Geek Calendar Tool
This program calculates and displays calendar-related information. For a given date, the various information about different calendar systems is available:
- The date in the Gregorian calendar. This is the currently used calendar by most of the world, and was first decreed by Pope Gregory XIII in February 1582, replacing the older Julian Calendar.
- The date of the next new and full moons. Also the current lunar phase. These are estimated, but usually to within one day.
- For any given year, the Golden Number and the Epact. These are numbers related to the cycles of the Sun and the Moon. They are used to calculate the date of Easter, and were also used in olden times to predict solar eclipses.
- The dates of the Paschal full moon and Easter Sunday. The Paschal full moon is the first full moon after the vernal equinox (21 March). Easter Sunday is defined as the next Sunday after that. Note, the Paschal full moon does not necessarily correspond to the astronomical event.
- The Julian Day Number. This number is sometimes used in astronomy, and uniquely indentifies every day since 1 January 4713 BC.
- The date in the Julian Calendar. This older calendar was introduced by Julius Caesar in 45 BC. It remained in use in Britain (and dominions) until September 1752. It was then replaced by the Gregorian calendar due to the latter's more accurate leap year system.
- The date in the Mayan Calendar. The ancient Mesoamericans developed a calendar which used three
different dating systems in parallel. These are (1) the "Long Count" - a system of five digits "A.B.C.D.E" which
counted days since the start of the Mayan era; (2) the "Tzolkin" (divine calendar) which described each day by a
named part and a digit which cycle every 260 days; (3) the "Haab" (civil calendar) which has a month/day
arrangement which cycles every 365 days. In this respect the Haab is similar to the modern Western calendar.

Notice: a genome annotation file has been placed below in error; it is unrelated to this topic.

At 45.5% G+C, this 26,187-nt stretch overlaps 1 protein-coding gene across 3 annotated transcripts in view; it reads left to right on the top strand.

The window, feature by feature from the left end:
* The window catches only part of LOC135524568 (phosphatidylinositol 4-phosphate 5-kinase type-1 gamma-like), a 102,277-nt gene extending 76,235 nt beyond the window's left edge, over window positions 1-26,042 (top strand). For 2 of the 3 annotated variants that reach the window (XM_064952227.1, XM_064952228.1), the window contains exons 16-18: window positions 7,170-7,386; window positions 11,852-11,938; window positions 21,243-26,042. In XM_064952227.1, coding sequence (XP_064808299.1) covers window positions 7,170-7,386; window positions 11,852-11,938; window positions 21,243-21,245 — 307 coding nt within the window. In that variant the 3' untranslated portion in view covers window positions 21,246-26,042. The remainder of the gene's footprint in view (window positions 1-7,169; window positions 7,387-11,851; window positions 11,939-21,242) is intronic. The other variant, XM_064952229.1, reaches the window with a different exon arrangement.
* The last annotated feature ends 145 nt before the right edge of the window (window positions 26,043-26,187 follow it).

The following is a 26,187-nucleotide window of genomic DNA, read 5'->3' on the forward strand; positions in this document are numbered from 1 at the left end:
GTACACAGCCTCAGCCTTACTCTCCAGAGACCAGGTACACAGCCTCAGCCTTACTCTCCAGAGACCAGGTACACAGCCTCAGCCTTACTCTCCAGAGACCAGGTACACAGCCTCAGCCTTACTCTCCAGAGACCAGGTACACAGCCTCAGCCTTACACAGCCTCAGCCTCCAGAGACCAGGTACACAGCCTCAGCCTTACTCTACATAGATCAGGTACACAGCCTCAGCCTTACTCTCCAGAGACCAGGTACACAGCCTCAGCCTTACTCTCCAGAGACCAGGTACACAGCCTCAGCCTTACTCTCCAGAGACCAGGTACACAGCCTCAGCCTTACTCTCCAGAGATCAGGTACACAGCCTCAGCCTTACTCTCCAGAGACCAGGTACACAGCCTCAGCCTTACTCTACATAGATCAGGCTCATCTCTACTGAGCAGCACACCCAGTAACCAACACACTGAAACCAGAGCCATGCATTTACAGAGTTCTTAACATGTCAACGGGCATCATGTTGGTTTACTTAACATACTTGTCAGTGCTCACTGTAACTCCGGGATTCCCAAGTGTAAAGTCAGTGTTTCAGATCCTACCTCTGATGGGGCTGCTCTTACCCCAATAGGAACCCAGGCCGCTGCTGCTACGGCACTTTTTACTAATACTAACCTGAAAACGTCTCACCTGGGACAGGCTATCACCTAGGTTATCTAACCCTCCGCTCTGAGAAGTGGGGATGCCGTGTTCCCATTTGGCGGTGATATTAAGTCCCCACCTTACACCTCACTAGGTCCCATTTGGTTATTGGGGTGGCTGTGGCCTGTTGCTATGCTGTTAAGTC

- The approximate date in the Islamic Calendar. This cannot be calculated precisely as it depends on lunar observation - the program estimates the date with a typical error of one or two days.
- The date in the Hebrew (Jewish) Calendar. This uses a lunisolar cycle, where each year may contain either 12 or 13 months. It is still used to determine the dates for Jewish religious holidays.
- The Chinese year. The start date of the Chinese year cannot be easily be calculated precisely by an algorithm, but is generally in January or February. The previous and next Chinese new year dates are shown if known, together with information on the current Chinese year.
- The French Revolutionary Calendar. This calendar was introduced in France on 24 Nov 1793, but began counting dates from 22 Sep 1792. There were 12 months of 30 days each, with 5 or 6 additional days to match the 365/366 of the solar year.
- The number of days between two dates. If a reference date is supplied, the program will calculate the number of days between the reference and the current date. You can use this to find out how many days old you are, or to count down to a future date.
Dates are written in International Standard ISO-8601 "year-month-day" format. No guarantees are made regarding accuracy or correctness of this software.
- Claus Tondering's Calendar FAQ is an excellent source of calendar-related information.
- SourceForge zmanim project - Jewish Calendar Calculation.
- Bryan Derksen - Maya Numerals.
Geek Clock Tool
Daylight World Map